Awards recognize oustanding work by Pittsburgh-area law enforcement
November 10, 2012 5:00 AM
Joey O'Donnell, 8, sits on his father's lap during the Law Enforcement Agency Directors awards ceremony at the University of Pittsburgh's Barco Law Building on Friday. Kevin O'Donnell, Joey's father, is a special agent with the Internal Revenue Service in the Criminal Investigation Division.
Professor David Harris of the University of Pittsburgh School of Law was presented an award at the Law Enforcement Agency Directors ceremony on Friday.
Patrick Fitzgerald, the former U.S. Attorney for the Northern District of Illinois, has a light moment with local U.S. Attorney David J. Hickton before the start of the Awards for Outstanding Performance in Law Enforcement. Mr. Fitzgerald gave the keynote address.
By Rich Lord Pittsburgh Post-Gazette
Police like to say they handle cases by the book, but there may not be a chapter covering the August disappearance of 3-day-old Bryce Coleman from Magee-Womens Hospital of UPMC -- nor for the means Pittsburgh police used to recover the child.
Sgt. Cristyn Zett and officers Thomas Gorecki, William Churilla, Michael Lafferty and Brittany Miles identified suspect Breona Moore and interviewed her family members. They had the family use Facebook to reach out to Ms. Moore, who then placed a phone call. The call was traced to a Downtown building, which officers then searched. Ms. Moore and the baby were found in a stairwell closet.
That kind of quick thinking and flexible use of new tools was a running theme at the Law Enforcement Agency Directors awards ceremony Friday, where Sgt. Zett's team and many individual and group efforts were honored.
This year is the 15th for the LEAD awards, meant to highlight initiative and cooperation among the region's police and agents of various agencies. They are awarded by a committee of the region's top law enforcement officials, who meet monthly to talk about legal issues, crime patterns and strategies for protecting communities, said U.S. Attorney David J. Hickton, who welcomed the officers and families to the awards ceremony at the University of Pittsburgh's Barco Law Building.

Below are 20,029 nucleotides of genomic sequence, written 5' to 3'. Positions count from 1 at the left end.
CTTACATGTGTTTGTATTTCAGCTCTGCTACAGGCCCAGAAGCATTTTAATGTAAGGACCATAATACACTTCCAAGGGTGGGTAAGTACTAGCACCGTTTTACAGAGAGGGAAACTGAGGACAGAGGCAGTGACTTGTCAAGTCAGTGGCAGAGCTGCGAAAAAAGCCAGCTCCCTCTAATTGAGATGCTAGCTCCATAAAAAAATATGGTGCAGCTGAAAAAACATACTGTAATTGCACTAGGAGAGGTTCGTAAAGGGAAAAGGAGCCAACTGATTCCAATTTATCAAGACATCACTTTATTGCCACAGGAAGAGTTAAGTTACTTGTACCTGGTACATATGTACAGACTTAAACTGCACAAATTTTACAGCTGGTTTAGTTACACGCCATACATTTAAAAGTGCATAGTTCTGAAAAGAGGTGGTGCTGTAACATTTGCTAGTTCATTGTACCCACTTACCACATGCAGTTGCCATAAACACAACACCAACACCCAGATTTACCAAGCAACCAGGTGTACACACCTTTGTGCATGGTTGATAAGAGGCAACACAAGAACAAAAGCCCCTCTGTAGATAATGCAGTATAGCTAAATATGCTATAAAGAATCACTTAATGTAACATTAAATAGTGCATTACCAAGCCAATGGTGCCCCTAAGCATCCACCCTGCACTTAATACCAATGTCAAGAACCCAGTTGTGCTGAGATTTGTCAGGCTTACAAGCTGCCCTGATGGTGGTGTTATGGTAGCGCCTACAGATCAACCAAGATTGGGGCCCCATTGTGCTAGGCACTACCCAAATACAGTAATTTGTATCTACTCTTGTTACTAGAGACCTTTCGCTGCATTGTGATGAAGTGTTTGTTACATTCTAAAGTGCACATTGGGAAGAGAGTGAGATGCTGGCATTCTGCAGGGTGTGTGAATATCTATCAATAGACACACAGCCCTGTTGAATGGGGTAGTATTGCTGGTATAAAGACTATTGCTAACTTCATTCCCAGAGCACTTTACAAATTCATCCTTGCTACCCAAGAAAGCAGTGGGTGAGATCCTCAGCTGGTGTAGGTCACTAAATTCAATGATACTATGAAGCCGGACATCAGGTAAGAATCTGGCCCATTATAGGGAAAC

Assistant U.S. Attorney James T. Kitchen and a cyber crimes team were told that the emailed bomb threats forcing near daily evacuations at the University of Pittsburgh could never be traced, said FBI Special Agent in Charge Gary Perdue. They proved the experts wrong by serving search warrants on internet service providers in the United States and Europe, leading to charges of threats and international extortion against Scottish nationalist Adam Stuart Busby.
Other LEAD award winners included FBI Agent Matthew B. Solomon, who led an investigation of the Allegheny County Jail that brought three prosecutions for civil rights violations and related crimes; members of a Drug Enforcement Administration task force who cracked the Gary Moorefield cocaine and heroin ring; U.S. Postal Inspector Steven J. Celletti whose tracking of parcels led to the bust of a major marijuana trafficking operation; a Bureau of Alcohol Tobacco and Firearms team that arrested six suspects in the Jeannette arsons; Allegheny County Sheriff's Office Detective Bart Hennessy, who traced the gun used to kill Lower Burrell Police Officer Derek Kotecki; Assistant U.S. Attorney Jessica Smolar and a Homeland Security Investigations team that prosecuted a child pornography collector who had become active in local youth sports, and others.
The keynote speaker was Patrick Fitzgerald, former U.S. Attorney for Northern Illinois who prosecuted two governors and many terrorists.
He raised a concern about dogma in law enforcement. Police, agents and prosecutors "fall for the notion that we can stick a label on something and it will allow us to control things," he said.
He noted a sentiment held by some in government that terror suspects should not be read their Miranda rights, but said he handled cases in which a decision not to inform an arrested radical of the right to remain silent might have meant they "walked out the door" because they couldn't be successfully proscuted.